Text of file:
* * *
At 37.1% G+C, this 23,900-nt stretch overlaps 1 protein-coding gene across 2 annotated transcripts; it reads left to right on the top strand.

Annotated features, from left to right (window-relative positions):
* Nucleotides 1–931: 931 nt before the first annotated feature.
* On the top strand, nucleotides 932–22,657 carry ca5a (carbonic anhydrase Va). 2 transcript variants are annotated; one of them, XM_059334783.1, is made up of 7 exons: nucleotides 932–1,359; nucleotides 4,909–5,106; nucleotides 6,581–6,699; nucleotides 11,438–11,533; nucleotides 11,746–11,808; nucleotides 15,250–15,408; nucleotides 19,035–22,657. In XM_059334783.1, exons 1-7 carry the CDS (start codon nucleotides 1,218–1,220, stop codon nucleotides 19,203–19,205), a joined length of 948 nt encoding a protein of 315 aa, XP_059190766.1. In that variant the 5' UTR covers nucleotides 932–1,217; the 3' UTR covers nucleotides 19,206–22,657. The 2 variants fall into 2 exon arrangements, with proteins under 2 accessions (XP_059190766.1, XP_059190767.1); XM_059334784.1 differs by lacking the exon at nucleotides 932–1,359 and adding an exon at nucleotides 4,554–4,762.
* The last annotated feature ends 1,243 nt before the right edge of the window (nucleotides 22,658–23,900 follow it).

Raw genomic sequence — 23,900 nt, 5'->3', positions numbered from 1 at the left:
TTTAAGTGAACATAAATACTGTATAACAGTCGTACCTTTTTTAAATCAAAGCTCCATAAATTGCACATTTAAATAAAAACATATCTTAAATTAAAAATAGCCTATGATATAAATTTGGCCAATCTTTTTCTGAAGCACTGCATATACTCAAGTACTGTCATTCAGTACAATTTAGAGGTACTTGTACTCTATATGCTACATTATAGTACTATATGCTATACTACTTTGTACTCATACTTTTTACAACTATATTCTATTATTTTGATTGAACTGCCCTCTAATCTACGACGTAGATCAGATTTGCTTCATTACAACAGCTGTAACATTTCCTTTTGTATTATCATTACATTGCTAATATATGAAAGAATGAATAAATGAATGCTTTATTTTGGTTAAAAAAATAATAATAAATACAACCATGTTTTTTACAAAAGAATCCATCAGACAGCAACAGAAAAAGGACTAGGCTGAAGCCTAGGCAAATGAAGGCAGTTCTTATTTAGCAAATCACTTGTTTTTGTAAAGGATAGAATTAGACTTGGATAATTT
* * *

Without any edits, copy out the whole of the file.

At 37.1% G+C, this 23,900-nt stretch overlaps 1 protein-coding gene across 2 annotated transcripts; it reads left to right on the top strand.

Annotated features, from left to right (window-relative positions):
* Nucleotides 1–931: 931 nt before the first annotated feature.
* On the top strand, nucleotides 932–22,657 carry ca5a (carbonic anhydrase Va). 2 transcript variants are annotated; one of them, XM_059334783.1, is made up of 7 exons: nucleotides 932–1,359; nucleotides 4,909–5,106; nucleotides 6,581–6,699; nucleotides 11,438–11,533; nucleotides 11,746–11,808; nucleotides 15,250–15,408; nucleotides 19,035–22,657. In XM_059334783.1, exons 1-7 carry the CDS (start codon nucleotides 1,218–1,220, stop codon nucleotides 19,203–19,205), a joined length of 948 nt encoding a protein of 315 aa, XP_059190766.1. In that variant the 5' UTR covers nucleotides 932–1,217; the 3' UTR covers nucleotides 19,206–22,657. The 2 variants fall into 2 exon arrangements, with proteins under 2 accessions (XP_059190766.1, XP_059190767.1); XM_059334784.1 differs by lacking the exon at nucleotides 932–1,359 and adding an exon at nucleotides 4,554–4,762.
* The last annotated feature ends 1,243 nt before the right edge of the window (nucleotides 22,658–23,900 follow it).

Raw genomic sequence — 23,900 nt, 5'->3', positions numbered from 1 at the left:
TTTAAGTGAACATAAATACTGTATAACAGTCGTACCTTTTTTAAATCAAAGCTCCATAAATTGCACATTTAAATAAAAACATATCTTAAATTAAAAATAGCCTATGATATAAATTTGGCCAATCTTTTTCTGAAGCACTGCATATACTCAAGTACTGTCATTCAGTACAATTTAGAGGTACTTGTACTCTATATGCTACATTATAGTACTATATGCTATACTACTTTGTACTCATACTTTTTACAACTATATTCTATTATTTTGATTGAACTGCCCTCTAATCTACGACGTAGATCAGATTTGCTTCATTACAACAGCTGTAACATTTCCTTTTGTATTATCATTACATTGCTAATATATGAAAGAATGAATAAATGAATGCTTTATTTTGGTTAAAAAAATAATAATAAATACAACCATGTTTTTTACAAAAGAATCCATCAGACAGCAACAGAAAAAGGACTAGGCTGAAGCCTAGGCAAATGAAGGCAGTTCTTATTTAGCAAATCACTTGTTTTTGTAAAGGATAGAATTAGACTTGGATAATTT